Decisions on Rulemaking Petitions The court distinguished a decision to refuse to amend a rule as different from prosecutorial discretion to do enforcement, allowing judicial review of these decisions. This review is implicit in the statutory provision for rulemaking petitions. American Horse Protection Assn., Inc. v. Lyng, 812 F.2d 1 (D.C. Cir. 1987) 11
12 Webster v. Doe, 486 U.S. 592 (1988) National Security Act allows CIA employees to be fired without due process or judicial review Court says this is within congressional power, especially for national security Lead to controversy with Homeland Security Act Court says that the plaintiff's constitutional law claim can be reviewed because no agency is above the constitution Dissent says this makes no sense because it undermines the agency discretion.
13 Lincoln v. Vigil, 508 U.S. 182 (1993) Indian health service has the discretion to decide how to spend certain funds This is a classic earmark - funds with a non-statutory direction on how to spend them. Court says this cannot be reviewed, it is a classic policy choice However, whether the policy has to be announced through notice and comment versus a simple policy statement, is reviewable The procedure may be reviewable, even if the policy is not.
Problems of Timing Doctrine of Finality Doctrine of Exhaustion Doctrine of Ripeness 14
15 Is There a Final Agency Action? APA - 5 USC 7045 USC 704 Similar to the rules on appealing orders by trial judges Bennett v. Spear, 520 U.S. 154, 177-178 (1997) It must be the consummation of the agency process It must affect legal rights or have legal consequences
16 Federal Trade Commn. v. Standard Oil Co. of California, 449 U.S. 232 (1980) FTC finds that Standard Oil is engaging in anticompetitive practices Standard wants to appeal this Can be used in private antitrust actions Court says this alone does not have legal consequences Standard must wait until the agency brings an enforcement action
17 National Automatic Laundry and Cleaning Council v. Shultz, 443 F.2d 689 (D.C. Cir. 1971) Agency opinion letters - are they just restating the law, or do they change substantive rights? Who are they final for? This was to an association explaining how the agency would interpret a new law Detailed explanation From the secretary's office Not based on individualized facts In this case, the court found that the opinion was sufficiently specific and from a high enough level to affect the plaintiff's rights. Should this have been a rule?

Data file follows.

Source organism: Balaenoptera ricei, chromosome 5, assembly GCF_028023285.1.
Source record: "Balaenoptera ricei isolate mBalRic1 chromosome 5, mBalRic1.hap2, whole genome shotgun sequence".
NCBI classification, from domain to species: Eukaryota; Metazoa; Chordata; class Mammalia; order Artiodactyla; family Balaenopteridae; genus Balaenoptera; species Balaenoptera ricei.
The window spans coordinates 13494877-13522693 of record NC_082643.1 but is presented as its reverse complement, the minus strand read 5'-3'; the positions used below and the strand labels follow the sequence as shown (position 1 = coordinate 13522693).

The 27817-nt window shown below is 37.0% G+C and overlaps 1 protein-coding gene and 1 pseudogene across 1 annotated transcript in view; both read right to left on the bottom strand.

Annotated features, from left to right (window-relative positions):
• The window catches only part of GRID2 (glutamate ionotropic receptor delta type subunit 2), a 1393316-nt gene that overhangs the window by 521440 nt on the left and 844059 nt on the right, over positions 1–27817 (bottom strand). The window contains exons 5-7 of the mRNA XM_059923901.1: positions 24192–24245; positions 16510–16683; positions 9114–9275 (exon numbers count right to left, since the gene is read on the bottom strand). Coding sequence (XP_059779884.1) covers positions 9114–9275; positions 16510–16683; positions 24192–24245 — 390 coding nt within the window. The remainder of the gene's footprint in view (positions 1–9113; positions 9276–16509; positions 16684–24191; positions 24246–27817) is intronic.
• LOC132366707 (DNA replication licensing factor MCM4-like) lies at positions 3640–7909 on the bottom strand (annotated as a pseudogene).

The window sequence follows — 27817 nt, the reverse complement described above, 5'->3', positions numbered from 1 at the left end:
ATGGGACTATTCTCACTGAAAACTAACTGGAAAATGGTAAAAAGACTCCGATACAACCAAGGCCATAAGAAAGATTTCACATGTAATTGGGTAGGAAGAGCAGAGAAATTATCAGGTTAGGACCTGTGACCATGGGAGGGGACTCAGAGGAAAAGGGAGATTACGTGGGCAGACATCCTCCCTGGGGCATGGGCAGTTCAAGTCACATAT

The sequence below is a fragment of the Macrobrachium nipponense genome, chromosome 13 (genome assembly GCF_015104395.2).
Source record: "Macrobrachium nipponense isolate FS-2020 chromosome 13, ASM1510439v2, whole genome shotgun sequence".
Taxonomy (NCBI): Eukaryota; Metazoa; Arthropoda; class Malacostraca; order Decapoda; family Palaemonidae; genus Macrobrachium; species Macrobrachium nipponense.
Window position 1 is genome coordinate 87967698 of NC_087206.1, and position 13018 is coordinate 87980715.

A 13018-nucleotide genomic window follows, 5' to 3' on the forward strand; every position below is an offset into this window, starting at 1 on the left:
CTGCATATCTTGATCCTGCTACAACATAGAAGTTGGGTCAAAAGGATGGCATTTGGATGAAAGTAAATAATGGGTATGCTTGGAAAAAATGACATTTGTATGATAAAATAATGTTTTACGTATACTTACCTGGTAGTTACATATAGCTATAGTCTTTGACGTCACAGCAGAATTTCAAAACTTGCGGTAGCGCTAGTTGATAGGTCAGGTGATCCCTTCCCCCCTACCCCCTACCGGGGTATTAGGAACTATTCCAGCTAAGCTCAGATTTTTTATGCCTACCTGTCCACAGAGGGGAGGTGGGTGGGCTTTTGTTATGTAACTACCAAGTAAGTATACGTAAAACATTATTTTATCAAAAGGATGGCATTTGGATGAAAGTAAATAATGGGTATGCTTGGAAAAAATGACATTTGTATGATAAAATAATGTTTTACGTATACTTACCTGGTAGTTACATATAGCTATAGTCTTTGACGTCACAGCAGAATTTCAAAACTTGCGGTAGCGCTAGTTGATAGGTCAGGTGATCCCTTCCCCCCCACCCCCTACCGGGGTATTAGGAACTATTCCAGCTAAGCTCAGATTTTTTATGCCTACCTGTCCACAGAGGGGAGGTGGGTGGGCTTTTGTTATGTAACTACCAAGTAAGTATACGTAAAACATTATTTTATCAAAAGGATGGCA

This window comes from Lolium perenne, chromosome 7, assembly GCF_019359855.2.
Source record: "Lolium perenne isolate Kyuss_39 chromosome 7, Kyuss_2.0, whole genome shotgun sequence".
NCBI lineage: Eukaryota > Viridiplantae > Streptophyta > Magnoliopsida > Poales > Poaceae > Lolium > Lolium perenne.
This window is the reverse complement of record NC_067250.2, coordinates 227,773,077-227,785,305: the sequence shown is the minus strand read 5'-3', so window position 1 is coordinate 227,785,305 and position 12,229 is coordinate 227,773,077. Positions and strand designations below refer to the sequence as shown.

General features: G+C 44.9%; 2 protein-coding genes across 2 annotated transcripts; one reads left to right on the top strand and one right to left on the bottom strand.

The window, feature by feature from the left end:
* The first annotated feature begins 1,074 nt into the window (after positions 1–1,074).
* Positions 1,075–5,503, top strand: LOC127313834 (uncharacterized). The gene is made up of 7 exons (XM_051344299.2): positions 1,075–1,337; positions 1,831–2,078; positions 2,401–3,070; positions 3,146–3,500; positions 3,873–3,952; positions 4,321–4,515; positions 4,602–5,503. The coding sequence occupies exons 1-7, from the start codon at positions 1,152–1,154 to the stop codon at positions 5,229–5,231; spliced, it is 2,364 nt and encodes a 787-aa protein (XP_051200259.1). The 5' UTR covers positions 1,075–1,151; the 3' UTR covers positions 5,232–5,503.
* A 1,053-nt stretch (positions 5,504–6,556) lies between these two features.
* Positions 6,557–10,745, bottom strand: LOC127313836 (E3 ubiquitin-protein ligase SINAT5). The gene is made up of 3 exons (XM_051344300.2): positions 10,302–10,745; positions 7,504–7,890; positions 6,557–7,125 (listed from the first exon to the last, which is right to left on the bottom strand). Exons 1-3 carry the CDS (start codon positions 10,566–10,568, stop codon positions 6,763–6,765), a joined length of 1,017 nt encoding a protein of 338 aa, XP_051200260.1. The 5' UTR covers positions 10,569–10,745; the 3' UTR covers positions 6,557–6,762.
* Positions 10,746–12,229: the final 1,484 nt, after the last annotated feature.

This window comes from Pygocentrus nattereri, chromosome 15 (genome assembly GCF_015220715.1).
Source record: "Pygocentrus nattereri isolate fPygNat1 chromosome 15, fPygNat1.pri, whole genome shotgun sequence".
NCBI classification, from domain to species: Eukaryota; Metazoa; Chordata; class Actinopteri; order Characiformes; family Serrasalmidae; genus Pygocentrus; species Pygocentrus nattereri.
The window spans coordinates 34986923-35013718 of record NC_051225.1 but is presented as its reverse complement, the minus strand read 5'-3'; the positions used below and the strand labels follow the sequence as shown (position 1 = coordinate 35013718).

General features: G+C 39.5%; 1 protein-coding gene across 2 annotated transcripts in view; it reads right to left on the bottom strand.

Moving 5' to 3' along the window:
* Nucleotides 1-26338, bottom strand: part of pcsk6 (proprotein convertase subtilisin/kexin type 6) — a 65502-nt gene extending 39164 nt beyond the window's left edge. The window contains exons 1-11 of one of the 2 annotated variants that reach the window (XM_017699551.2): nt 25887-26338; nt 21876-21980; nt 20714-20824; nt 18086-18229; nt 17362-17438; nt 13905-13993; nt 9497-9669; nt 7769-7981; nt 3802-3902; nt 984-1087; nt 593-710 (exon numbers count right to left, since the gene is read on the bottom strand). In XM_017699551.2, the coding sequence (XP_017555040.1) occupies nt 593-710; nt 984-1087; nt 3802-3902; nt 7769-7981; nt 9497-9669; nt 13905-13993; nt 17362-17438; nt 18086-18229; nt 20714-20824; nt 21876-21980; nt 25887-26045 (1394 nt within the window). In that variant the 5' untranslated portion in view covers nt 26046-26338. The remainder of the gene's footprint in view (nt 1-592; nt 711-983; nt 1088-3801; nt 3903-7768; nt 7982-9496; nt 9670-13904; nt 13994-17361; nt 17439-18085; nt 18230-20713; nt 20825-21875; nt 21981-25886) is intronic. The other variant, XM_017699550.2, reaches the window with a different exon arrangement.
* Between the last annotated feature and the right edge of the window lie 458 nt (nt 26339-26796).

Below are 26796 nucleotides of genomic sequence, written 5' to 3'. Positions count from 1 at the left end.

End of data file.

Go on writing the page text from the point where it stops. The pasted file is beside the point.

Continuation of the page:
18 Taylor-Callahan-Coleman Counties Dist. Adult Probation Dept. v. Dole, 948 F.2d 953 (5th Cir. 1991) This is a classic question - even if an opinion is final action as to the requestor, does it apply to others? The opinion was to an individual party, based on that party's specific facts. These are like IRS letter rulings and OIG opinions The plaintiff was a third party who wanted to challenge the opinion as it would be applied to it. The court found that this was not a final agency action, at least as to other parties.
19 Franklin v. Massachusetts, 505 U.S. 788 (1992) MA wants to contest the method the Department of Commerce used to correct the census numbers Why does this matter? The President is charged with determining the final count, and Congress does the reallocation of representatives The court found that the report from Commerce was only a recommendation to the President Still an issue: who do you count?
20 Western Ill. Home Health Care, Inc. v. Herman, 150 F.3d 659 (7th Cir. 1998) This was an opinion letter to two specific parties about whether they were subject to the joint employer doctrine The letter said they were, and that they were now on notice so they would be subject to the penalties for a willful violation The court found this was a final agency action as to the parties because it required an immediate change in behavior This was influenced by the harsh results
Finality Wrap-up Is the agency action directed to your client? If not, what is your argument as to why it affects your client’s interests? Is it complete, or an intermediate action? Does it have legal consequences, i.e., will it require your client to change its behavior? Does it require an immediate change? 21